Compressed air quality in the food industry

By Patrick Dolz, Managing Director of CS Instruments on 19 August 2019

Compressed air is an utility often used throughout the food industry. As compressed air may not be as clean as it appears,  it is essential to be aware of the composition of the compressed air used in the food manufacturing process. This is key to avoiding product contamination.

Untreated compressed air contains many potentially harmful or dangerous contaminants which must be filtered out, or reduced to acceptable levels, in order to protect your product and the consumer.


Along with moisture, oil and particulate matter, inlet air to a compressor generally carries 170 to 1,700 bacteria per m³.  Therefore, a 55kW compressor with a capacity of 510 m³/hour  takes in 100,000 to 1,000,000 bacteria each hour, depending on the quality of the inlet air.  These bacteria are compressed along with the air and begin their journey through the compressed air system.  Introducing this type of microbial contamination to food products is very risky and should always be considered as a control point in the HACCP plan.


Untreated compressed air is always saturated with moisture and will always carry particulate matter and oil (maybe in vapour form). At common temperatures of 25 to 40ºC, compressed air therefore offers the ideal conditions for bacteria to grow and multiply.



But these unwanted contaminants don’t necessarily only come from the atmospheric air, there are actually 4 different potential sources:


1. Atmospheric Air

Compressors draw in atmospheric air which continuously introduces contaminants such as water vapor, atmospheric dirt (particles), oil vapor and micro-organisms (bacteria).

 2. The Air Compressor

In addition to the contaminants drawn in from the atmosphere, oil lubricated compressors will introduce additional oil from the compression process into the system. The oil will be in the form of liquid oil, oil aerosols or oil vapor.


3. & 4. Compressed air storage devices & distribution piping

The air receiver (storage device) and the system piping which distributes the compressed air around the facility can store large amounts of contamination. Additionally, they can act as cooling device for the warm compressed air causing water condensation, adding more liquid water into the system and promoting corrosion and microbiological growth. Over time it will introduce rust and pipe scale, especially with the commonly used mild steel material.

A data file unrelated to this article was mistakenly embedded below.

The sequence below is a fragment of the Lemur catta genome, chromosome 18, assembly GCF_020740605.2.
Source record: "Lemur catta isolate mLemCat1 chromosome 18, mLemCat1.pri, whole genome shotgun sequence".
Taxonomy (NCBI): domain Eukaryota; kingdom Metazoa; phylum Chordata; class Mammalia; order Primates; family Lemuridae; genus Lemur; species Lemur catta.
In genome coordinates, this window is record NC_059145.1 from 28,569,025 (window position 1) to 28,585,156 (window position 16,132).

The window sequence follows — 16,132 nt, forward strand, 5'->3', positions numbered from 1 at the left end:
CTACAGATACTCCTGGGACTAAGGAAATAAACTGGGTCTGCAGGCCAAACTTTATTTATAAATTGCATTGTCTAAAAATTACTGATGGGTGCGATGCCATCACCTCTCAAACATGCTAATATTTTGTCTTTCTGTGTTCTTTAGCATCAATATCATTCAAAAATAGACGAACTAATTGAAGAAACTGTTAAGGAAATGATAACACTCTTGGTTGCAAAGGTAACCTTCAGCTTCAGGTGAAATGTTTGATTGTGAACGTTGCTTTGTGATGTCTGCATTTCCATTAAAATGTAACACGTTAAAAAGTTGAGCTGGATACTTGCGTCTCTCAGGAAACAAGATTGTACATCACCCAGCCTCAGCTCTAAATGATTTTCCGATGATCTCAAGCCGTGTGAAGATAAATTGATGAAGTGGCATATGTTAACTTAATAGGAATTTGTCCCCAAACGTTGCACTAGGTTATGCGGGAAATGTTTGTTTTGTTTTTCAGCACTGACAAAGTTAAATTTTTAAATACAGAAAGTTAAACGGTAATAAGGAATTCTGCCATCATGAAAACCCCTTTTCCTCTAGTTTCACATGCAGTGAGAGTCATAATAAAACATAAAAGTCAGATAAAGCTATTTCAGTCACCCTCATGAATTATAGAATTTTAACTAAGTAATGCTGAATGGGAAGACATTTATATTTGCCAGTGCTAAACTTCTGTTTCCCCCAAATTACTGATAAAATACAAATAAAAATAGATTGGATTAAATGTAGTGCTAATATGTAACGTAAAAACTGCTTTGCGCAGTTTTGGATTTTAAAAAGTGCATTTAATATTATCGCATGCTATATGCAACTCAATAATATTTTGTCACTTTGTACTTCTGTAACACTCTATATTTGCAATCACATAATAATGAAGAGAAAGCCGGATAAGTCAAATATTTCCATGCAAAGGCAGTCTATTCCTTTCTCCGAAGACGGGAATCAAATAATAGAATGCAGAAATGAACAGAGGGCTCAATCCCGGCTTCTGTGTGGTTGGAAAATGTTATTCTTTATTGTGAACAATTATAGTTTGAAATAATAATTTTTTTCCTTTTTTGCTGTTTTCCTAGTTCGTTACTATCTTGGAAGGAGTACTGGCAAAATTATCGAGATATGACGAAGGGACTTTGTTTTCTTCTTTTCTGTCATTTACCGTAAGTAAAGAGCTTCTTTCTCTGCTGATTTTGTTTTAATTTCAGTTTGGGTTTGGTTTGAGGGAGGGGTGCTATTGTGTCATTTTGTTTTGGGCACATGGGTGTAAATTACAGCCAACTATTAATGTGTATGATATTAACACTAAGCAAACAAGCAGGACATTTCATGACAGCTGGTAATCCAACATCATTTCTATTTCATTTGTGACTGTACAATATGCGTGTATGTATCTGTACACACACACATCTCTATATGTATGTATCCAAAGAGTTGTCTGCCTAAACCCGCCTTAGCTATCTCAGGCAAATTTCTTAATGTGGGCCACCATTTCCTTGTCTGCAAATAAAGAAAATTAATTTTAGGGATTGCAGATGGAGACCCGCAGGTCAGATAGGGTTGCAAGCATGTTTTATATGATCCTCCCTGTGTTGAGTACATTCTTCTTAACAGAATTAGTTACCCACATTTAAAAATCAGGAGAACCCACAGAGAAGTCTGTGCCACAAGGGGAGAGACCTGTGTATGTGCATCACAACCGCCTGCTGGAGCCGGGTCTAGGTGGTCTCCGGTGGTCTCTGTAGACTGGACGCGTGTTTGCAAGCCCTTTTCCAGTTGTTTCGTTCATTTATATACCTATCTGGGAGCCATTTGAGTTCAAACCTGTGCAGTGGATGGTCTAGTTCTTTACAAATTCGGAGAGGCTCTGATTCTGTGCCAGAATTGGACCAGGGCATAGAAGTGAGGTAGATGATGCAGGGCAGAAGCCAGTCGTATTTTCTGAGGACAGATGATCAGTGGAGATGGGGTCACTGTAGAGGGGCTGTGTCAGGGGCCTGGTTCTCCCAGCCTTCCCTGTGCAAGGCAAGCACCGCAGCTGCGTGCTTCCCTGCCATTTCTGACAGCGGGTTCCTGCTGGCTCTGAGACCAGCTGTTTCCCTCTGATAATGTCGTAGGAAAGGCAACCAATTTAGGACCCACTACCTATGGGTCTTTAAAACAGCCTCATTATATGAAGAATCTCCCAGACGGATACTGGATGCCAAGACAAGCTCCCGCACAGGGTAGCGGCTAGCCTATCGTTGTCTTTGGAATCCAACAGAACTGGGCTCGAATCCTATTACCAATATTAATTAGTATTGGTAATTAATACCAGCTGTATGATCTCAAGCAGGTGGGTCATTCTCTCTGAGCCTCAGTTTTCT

In order to operate a safe and cost-effective compressed air system, the contamination must be removed or reduced to acceptable limits. If this isn’t done sufficiently it can result in microbiological contamination, corrosion within storage vessels and the reticulation system, damaged production equipment, blocked or damaged pneumatic cylinders, air motors and tools as well as unplanned desiccant changes on desiccant dryers.

In addition to problems associated with the compressed air system itself, allowing contamination such as water, particulate, oil and microorganisms to exhaust from valves, cylinders, pneumatic equipment, can lead to contaminated food products and an unhealthy working environment.


So to summarise, compressed air contamination can lead to inefficient production processes, spoiled or contaminated food products with a reduced shelf life, reduced production efficiency and increased manufacturing costs.

In order to group the different contaminants according to their treatment solutions we can look at them as follows:


1. Dirt (particles)

Micro-organisms, atmospheric dirt & solid particulate, rust and pipe scale.


2. Water

Water vapor, condensed liquid water and water aerosols.


3. Oil

Oil vapor, liquid oil and oil aerosols.


How are these contaminants removed or reduced in a compressed air system?

Each group of contaminants requires a different approach. Dirt needs to be filtered out or reduced with the help of coalescing filters, water will be removed or reduced with the help of water separators and compressed air dryers and oil will be removed or reduced with the help of adsorption filters.


Dirt removal with coalescing filters